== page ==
Figure 1a shows the schematic pathway for preparation of the positively charged Fe3O4@Cu2–xS nanoparticles. The Fe3O4 nanoparticles are synthesized through a thermal decomposition process. The as-synthesized Fe3O4 nanoparticles are then coated with a Cu2–xS layer. The hydrophobic Fe3O4 or Fe3O4@Cu2–xS are stabilized with the amphiphilic polymers and TPGS in order to transfer the nanoparticles from organic solvent to an aqueous phase. Figure 1b illustrates the Warburg effect in cancer cells. As shown in this figure, the negative surface charges are created due to secretion of lactic acid by cancer cells. Figure 1c depicts the concept of the dual-targeting via both surface charges and biomarkers. PEI, as a cationic polymer, provides the positive charges on the nanoparticle surfaces enabling their binding onto the negatively-charged cancer cells. The folic acid modified on TPGS further increases the interaction between the nanoparticles and cancer cells with the folate receptor overexpression.

2. Materials and Methods

2.1. General

All chemicals for nanoparticle synthesis, including iron (III) acetylacetonate (Fe (acac)3, ≥99.9%), copper (II) acetylacetonate (Cu (acac)2, ≥99.9%), oleylamine (70%), sulfur (99.998%), N-methyl-2-pyrrolidone (99.5%), polyethylenimine (PEI, branched, Mw 600), D-α-tocopheryl polyethylene glycol succinate (Vitamin E TPGS or TPGS), polymer(isobutylene-alt- maleic anhydride) (Mw = 6000), Hexadecylamine (98%), folic acid (FA, ≥97%), and 4-dimethylaminopyridine (DMAP), were purchased from Sigma-Aldrich Inc. (St. Louis, MO, USA). 1-Ethyl-3-(3-dimethylaminopropyl) carbodiimide hydrochloride (EDC), N-Hydroxysuccinimide (NHS) lauric acid (LA), and the organic solvents including chloroform, cyclohexane, and tetrahydrofuran, were purchased from Fisher Scientific Inc. (Hampton, NH, USA).
The cell culture materials, including RPMI-1640 medium, Dulbecco’s Modified Eagle’s medium (DMEM), fetal bovine serum (FBS), penicillin-streptomycin and 0.25% trypsin-EDTA, were purchased from Thermo Fisher Scientific, Waltham, MA, USA. Dulbecco’s Phosphate Buffered Saline (DPBS), and phosphate-buffered saline (PBS) were purchased from Corning Corp, Corning, NY, USA. Cell Counting Kit-8 (CCK-8), Cyanine5 NHS ester, Cyanine5 amine (non-sulfonated), Calcein-AM, and Propidium Iodide (PI) were purchased from Apexbio Technology LLC (Houston, TX, USA).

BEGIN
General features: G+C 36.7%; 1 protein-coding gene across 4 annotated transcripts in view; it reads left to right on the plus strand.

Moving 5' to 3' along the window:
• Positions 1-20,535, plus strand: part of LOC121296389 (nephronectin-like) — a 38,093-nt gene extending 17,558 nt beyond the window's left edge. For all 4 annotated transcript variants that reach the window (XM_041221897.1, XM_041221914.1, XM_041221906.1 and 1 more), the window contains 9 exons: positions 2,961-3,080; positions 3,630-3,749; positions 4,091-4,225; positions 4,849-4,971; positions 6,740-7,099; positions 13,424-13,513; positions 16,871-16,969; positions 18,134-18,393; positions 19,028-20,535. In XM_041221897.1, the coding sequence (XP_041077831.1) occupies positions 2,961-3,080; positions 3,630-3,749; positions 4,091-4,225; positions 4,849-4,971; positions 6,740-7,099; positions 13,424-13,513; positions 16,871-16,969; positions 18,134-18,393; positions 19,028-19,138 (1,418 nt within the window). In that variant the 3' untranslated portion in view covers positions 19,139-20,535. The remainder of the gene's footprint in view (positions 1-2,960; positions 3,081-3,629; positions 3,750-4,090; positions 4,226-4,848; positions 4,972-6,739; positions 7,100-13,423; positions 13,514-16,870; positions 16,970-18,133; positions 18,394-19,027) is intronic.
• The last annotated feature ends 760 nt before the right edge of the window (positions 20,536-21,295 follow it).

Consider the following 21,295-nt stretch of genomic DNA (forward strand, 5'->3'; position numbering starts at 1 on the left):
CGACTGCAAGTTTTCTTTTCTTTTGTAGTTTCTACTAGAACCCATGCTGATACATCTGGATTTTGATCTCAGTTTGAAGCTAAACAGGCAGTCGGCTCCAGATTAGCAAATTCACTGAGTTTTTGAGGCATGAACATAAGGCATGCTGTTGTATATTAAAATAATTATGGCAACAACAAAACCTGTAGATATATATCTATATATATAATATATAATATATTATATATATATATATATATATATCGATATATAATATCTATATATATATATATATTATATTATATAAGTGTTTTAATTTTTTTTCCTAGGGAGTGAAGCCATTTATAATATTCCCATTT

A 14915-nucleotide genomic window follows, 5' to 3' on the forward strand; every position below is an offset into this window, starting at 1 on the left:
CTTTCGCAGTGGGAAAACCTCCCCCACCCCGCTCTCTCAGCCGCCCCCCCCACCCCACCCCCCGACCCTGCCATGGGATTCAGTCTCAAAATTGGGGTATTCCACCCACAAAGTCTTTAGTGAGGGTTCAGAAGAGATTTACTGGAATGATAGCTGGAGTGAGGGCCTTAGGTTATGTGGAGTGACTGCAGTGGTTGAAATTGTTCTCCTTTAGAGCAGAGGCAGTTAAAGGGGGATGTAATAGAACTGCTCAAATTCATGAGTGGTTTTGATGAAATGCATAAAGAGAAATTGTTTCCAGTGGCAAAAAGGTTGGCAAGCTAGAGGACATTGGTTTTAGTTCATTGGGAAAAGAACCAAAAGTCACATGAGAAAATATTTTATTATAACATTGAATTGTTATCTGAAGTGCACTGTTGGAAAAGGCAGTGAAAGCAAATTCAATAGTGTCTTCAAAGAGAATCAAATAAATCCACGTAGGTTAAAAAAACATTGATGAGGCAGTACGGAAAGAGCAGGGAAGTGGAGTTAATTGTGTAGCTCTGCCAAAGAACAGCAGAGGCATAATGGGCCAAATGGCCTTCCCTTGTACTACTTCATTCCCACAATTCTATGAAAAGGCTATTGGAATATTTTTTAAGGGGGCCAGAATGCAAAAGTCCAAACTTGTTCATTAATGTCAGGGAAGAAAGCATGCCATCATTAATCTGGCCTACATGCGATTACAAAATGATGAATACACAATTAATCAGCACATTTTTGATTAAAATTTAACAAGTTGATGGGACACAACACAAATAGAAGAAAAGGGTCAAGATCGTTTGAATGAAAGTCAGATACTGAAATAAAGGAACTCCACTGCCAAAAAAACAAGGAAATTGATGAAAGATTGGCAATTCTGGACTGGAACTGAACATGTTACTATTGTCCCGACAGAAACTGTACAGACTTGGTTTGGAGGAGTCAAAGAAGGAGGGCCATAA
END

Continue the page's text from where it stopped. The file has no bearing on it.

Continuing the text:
2.2. Synthesis of Fe3O4 and Fe3O4@Cu2–xS Nanoparticles

Fe3O4 and Fe3O4@Cu2–xS nanoparticles were synthesized as described in previous studies with modification [16,17]. Briefly, a certain amount of Fe (acac)3 in the NMP/oleylamine mixture (4:3, v/v) was injected into a preheated oleylamine at 300 °C under a nitrogen protection. Keeping the system at 300 °C for 10 min with stirring, it was cooled down to 60 °C for collecting the Fe3O4 nanoparticle which was washed by methanol. The dried Fe3O4 nanoparticle was dispersed in the chloroform until use.
For Cu2–xS coating, a certain amount of sulfur solution in an oleylamine/cyclohexane mixture (6:5, v/v) was injected into the as-synthesized Fe3O4 nanoparticle at 70 °C. Subsequently, Cu (acac)2 was dissolved in an oleylamine/chloroform mixture (1:4, v/v). This very mixture was then injected into the reaction system and kept at 70 °C for 0.5 h with stirring to obtain the Fe3O4@Cu2–xS nanoparticles. The collected Fe3O4@Cu2–xS nanoparticles were washed with methanol and the dried Fe3O4@Cu2–xS nanoparticles were dispersed in chloroform until use.

2.3. LA-PEI and Folate Modified TPGS Synthesis

The amphiphilic PEI was developed from modified hydrophilic fatty acid molecules via EDC/NHS coupling, as described previously [41,42,43,44]. Briefly, the molar ratios of EDC to LA and NHS to EDC were respectively set at 1.25:1 and 1.25:1. They were mixed in the ethanol with 10% MES buffer (100 mM, pH = 6). After 15 min of reaction at 40 °C, solvated PEI (0.25 eqv. molar to lauric acid) was quickly added into the solution and allowed to react for 24 h at 40 °C. The product of LA-PEI was purified by dialysis for three days.
The synthesis of the folate-modified TPGS followed a modified procedure from a previously reported method [45]. FA, CDI, and DMAP (with molar ratio of 1:1.2:0.5) were dissolved in DMSO (with a FA concentration of 20 mg/mL) and stirred at room temperature for 24 h. TPGS (1 eqv. molar to FA) was then added to the reaction system for another 24 h. The product of FA-TPGS was purified by dialysis (MWCO 1 kDa) for three days.

2.4. Polymer Coating of the Fe3O4 and Fe3O4@Cu2–xS Nanoparticles